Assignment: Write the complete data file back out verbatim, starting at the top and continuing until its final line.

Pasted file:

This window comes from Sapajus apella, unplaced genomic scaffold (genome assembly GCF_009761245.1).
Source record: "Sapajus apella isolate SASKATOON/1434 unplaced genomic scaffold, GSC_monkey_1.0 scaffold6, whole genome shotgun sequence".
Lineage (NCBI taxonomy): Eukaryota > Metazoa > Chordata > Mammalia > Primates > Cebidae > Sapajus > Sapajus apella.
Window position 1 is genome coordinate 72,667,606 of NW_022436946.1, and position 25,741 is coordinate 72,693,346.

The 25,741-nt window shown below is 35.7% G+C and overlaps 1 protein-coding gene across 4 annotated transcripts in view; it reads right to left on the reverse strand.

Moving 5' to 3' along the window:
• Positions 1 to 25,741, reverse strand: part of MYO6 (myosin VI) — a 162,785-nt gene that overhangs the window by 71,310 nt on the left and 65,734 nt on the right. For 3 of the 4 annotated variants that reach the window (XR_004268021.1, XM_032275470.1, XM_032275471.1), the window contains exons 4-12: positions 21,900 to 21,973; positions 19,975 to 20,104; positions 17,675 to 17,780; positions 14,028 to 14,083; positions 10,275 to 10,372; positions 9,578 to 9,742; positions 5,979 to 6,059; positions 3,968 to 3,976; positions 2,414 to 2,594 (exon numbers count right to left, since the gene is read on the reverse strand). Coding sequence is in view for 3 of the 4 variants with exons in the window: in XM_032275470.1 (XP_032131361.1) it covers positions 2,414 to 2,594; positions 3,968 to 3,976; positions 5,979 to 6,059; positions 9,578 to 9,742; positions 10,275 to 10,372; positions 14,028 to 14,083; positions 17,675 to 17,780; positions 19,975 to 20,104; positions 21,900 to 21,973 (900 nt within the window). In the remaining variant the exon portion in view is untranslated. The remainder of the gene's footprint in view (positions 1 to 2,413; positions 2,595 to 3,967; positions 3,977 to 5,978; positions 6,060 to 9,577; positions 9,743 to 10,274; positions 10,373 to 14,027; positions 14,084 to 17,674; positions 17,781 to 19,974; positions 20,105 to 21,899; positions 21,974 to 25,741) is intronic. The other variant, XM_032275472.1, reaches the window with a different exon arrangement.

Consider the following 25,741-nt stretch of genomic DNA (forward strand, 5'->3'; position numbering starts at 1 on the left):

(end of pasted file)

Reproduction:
This window comes from Sapajus apella, unplaced genomic scaffold (genome assembly GCF_009761245.1).
Source record: "Sapajus apella isolate SASKATOON/1434 unplaced genomic scaffold, GSC_monkey_1.0 scaffold6, whole genome shotgun sequence".
Lineage (NCBI taxonomy): Eukaryota > Metazoa > Chordata > Mammalia > Primates > Cebidae > Sapajus > Sapajus apella.
Window position 1 is genome coordinate 72,667,606 of NW_022436946.1, and position 25,741 is coordinate 72,693,346.

The 25,741-nt window shown below is 35.7% G+C and overlaps 1 protein-coding gene across 4 annotated transcripts in view; it reads right to left on the reverse strand.

Moving 5' to 3' along the window:
• Positions 1 to 25,741, reverse strand: part of MYO6 (myosin VI) — a 162,785-nt gene that overhangs the window by 71,310 nt on the left and 65,734 nt on the right. For 3 of the 4 annotated variants that reach the window (XR_004268021.1, XM_032275470.1, XM_032275471.1), the window contains exons 4-12: positions 21,900 to 21,973; positions 19,975 to 20,104; positions 17,675 to 17,780; positions 14,028 to 14,083; positions 10,275 to 10,372; positions 9,578 to 9,742; positions 5,979 to 6,059; positions 3,968 to 3,976; positions 2,414 to 2,594 (exon numbers count right to left, since the gene is read on the reverse strand). Coding sequence is in view for 3 of the 4 variants with exons in the window: in XM_032275470.1 (XP_032131361.1) it covers positions 2,414 to 2,594; positions 3,968 to 3,976; positions 5,979 to 6,059; positions 9,578 to 9,742; positions 10,275 to 10,372; positions 14,028 to 14,083; positions 17,675 to 17,780; positions 19,975 to 20,104; positions 21,900 to 21,973 (900 nt within the window). In the remaining variant the exon portion in view is untranslated. The remainder of the gene's footprint in view (positions 1 to 2,413; positions 2,595 to 3,967; positions 3,977 to 5,978; positions 6,060 to 9,577; positions 9,743 to 10,274; positions 10,373 to 14,027; positions 14,084 to 17,674; positions 17,781 to 19,974; positions 20,105 to 21,899; positions 21,974 to 25,741) is intronic. The other variant, XM_032275472.1, reaches the window with a different exon arrangement.

Consider the following 25,741-nt stretch of genomic DNA (forward strand, 5'->3'; position numbering starts at 1 on the left):